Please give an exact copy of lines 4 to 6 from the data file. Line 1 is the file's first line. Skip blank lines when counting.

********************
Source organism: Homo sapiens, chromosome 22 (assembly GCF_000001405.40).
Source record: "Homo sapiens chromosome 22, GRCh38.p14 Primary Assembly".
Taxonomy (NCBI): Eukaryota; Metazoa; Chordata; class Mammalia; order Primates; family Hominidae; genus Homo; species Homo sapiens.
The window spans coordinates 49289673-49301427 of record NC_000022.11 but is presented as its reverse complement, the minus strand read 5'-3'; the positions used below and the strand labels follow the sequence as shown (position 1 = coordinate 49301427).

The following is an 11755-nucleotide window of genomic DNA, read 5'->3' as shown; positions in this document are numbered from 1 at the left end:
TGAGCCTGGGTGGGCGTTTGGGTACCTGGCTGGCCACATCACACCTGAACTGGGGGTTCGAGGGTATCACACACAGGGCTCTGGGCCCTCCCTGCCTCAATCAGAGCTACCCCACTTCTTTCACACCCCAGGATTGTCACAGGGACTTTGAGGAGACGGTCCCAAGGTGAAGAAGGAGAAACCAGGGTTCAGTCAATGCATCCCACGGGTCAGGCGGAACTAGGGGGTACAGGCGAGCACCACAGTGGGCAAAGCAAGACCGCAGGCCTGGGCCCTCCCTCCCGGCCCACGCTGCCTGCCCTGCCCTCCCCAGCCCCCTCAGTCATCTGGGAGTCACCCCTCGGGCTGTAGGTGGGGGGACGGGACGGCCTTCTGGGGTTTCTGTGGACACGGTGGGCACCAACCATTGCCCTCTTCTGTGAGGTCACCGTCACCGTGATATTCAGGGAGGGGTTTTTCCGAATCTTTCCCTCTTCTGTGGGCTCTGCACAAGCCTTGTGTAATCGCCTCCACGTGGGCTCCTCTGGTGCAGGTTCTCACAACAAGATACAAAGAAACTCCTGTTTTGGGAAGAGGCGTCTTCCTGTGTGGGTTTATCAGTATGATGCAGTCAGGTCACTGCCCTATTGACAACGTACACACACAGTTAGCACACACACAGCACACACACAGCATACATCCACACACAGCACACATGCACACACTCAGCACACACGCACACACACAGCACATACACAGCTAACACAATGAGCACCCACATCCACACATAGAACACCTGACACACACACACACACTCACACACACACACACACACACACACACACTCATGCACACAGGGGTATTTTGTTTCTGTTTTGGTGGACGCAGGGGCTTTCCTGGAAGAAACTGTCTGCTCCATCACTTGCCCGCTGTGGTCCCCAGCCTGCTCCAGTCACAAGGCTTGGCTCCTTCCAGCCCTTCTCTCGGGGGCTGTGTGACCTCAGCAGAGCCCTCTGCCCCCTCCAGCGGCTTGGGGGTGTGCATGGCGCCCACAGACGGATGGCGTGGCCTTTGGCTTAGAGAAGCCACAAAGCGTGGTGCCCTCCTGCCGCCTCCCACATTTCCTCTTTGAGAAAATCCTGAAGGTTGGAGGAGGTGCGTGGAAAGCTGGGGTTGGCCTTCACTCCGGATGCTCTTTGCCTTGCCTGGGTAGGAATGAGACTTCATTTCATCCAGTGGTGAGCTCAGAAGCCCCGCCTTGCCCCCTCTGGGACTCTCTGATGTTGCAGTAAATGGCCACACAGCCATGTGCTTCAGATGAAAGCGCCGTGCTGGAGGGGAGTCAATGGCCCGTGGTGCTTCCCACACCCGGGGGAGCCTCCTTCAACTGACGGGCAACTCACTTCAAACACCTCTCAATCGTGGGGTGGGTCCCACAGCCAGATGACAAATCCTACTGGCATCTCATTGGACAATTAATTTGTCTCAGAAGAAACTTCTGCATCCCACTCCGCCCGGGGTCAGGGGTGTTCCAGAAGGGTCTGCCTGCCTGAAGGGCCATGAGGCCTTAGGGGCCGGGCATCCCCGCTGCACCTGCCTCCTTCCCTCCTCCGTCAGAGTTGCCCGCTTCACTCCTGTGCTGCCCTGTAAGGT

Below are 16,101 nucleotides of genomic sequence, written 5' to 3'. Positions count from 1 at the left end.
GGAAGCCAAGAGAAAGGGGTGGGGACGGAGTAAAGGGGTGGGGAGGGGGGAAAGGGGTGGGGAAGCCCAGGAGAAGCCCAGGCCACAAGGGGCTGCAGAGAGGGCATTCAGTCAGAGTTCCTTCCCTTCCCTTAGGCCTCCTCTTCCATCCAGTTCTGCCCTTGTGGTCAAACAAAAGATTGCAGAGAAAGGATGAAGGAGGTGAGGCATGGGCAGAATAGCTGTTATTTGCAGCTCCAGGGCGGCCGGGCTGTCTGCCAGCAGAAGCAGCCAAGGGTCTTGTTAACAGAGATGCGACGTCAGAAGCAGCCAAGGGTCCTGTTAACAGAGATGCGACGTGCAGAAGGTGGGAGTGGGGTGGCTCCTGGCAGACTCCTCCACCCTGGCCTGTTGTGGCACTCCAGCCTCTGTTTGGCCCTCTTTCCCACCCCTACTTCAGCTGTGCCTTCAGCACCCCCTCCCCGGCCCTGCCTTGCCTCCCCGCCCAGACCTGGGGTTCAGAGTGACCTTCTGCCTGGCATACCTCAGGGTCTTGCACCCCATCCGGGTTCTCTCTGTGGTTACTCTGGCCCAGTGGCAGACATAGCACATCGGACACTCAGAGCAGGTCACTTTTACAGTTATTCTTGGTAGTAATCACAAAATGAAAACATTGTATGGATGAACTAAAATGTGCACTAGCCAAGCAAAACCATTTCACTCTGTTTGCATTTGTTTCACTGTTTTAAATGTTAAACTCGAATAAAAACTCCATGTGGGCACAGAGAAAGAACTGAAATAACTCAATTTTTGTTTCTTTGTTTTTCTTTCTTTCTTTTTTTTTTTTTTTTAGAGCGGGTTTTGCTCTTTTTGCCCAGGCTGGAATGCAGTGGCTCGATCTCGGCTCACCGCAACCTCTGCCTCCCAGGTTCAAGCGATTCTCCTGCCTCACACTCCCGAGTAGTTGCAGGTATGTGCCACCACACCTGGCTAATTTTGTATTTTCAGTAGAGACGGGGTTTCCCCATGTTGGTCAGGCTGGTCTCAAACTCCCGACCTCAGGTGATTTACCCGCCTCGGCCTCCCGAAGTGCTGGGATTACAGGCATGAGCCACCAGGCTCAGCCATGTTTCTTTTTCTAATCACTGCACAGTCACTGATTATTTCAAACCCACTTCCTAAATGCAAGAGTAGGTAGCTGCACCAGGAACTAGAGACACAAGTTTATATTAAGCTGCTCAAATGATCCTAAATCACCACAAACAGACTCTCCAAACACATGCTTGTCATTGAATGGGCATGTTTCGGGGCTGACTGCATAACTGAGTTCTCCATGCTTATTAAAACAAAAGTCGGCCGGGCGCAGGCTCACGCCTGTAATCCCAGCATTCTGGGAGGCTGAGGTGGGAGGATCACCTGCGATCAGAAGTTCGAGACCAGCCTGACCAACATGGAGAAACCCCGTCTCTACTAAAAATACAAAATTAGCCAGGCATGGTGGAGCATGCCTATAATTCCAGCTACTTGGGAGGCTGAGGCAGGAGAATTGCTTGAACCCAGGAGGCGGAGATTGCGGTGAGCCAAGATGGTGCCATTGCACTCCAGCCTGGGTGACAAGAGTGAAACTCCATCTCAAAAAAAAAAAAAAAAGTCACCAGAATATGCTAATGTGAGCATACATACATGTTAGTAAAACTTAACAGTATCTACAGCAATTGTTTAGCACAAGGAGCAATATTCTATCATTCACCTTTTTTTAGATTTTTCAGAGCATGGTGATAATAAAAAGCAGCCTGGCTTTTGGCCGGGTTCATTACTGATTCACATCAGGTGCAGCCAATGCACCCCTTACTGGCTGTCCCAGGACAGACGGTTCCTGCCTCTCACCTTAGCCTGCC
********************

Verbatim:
The window spans coordinates 49289673-49301427 of record NC_000022.11 but is presented as its reverse complement, the minus strand read 5'-3'; the positions used below and the strand labels follow the sequence as shown (position 1 = coordinate 49301427).

The following is an 11755-nucleotide window of genomic DNA, read 5'->3' as shown; positions in this document are numbered from 1 at the left end:
TGAGCCTGGGTGGGCGTTTGGGTACCTGGCTGGCCACATCACACCTGAACTGGGGGTTCGAGGGTATCACACACAGGGCTCTGGGCCCTCCCTGCCTCAATCAGAGCTACCCCACTTCTTTCACACCCCAGGATTGTCACAGGGACTTTGAGGAGACGGTCCCAAGGTGAAGAAGGAGAAACCAGGGTTCAGTCAATGCATCCCACGGGTCAGGCGGAACTAGGGGGTACAGGCGAGCACCACAGTGGGCAAAGCAAGACCGCAGGCCTGGGCCCTCCCTCCCGGCCCACGCTGCCTGCCCTGCCCTCCCCAGCCCCCTCAGTCATCTGGGAGTCACCCCTCGGGCTGTAGGTGGGGGGACGGGACGGCCTTCTGGGGTTTCTGTGGACACGGTGGGCACCAACCATTGCCCTCTTCTGTGAGGTCACCGTCACCGTGATATTCAGGGAGGGGTTTTTCCGAATCTTTCCCTCTTCTGTGGGCTCTGCACAAGCCTTGTGTAATCGCCTCCACGTGGGCTCCTCTGGTGCAGGTTCTCACAACAAGATACAAAGAAACTCCTGTTTTGGGAAGAGGCGTCTTCCTGTGTGGGTTTATCAGTATGATGCAGTCAGGTCACTGCCCTATTGACAACGTACACACACAGTTAGCACACACACAGCACACACACAGCATACATCCACACACAGCACACATGCACACACTCAGCACACACGCACACACACAGCACATACACAGCTAACACAATGAGCACCCACATCCACACATAGAACACCTGACACACACACACACACTCACACACACACACACACACACACACACACTCATGCACACAGGGGTATTTTGTTTCTGTTTTGGTGGACGCAGGGGCTTTCCTGGAAGAAACTGTCTGCTCCATCACTTGCCCGCTGTGGTCCCCAGCCTGCTCCAGTCACAAGGCTTGGCTCCTTCCAGCCCTTCTCTCGGGGGCTGTGTGACCTCAGCAGAGCCCTCTGCCCCCTCCAGCGGCTTGGGGGTGTGCATGGCGCCCACAGACGGATGGCGTGGCCTTTGGCTTAGAGAAGCCACAAAGCGTGGTGCCCTCCTGCCGCCTCCCACATTTCCTCTTTGAGAAAATCCTGAAGGTTGGAGGAGGTGCGTGGAAAGCTGGGGTTGGCCTTCACTCCGGATGCTCTTTGCCTTGCCTGGGTAGGAATGAGACTTCATTTCATCCAGTGGTGAGCTCAGAAGCCCCGCCTTGCCCCCTCTGGGACTCTCTGATGTTGCAGTAAATGGCCACACAGCCATGTGCTTCAGATGAAAGCGCCGTGCTGGAGGGGAGTCAATGGCCCGTGGTGCTTCCCACACCCGGGGGAGCCTCCTTCAACTGACGGGCAACTCACTTCAAACACCTCTCAATCGTGGGGTGGGTCCCACAGCCAGATGACAAATCCTACTGGCATCTCATTGGACAATTAATTTGTCTCAGAAGAAACTTCTGCATCCCACTCCGCCCGGGGTCAGGGGTGTTCCAGAAGGGTCTGCCTGCCTGAAGGGCCATGAGGCCTTAGGGGCCGGGCATCCCCGCTGCACCTGCCTCCTTCCCTCCTCCGTCAGAGTTGCCCGCTTCACTCCTGTGCTGCCCTGTAAGGT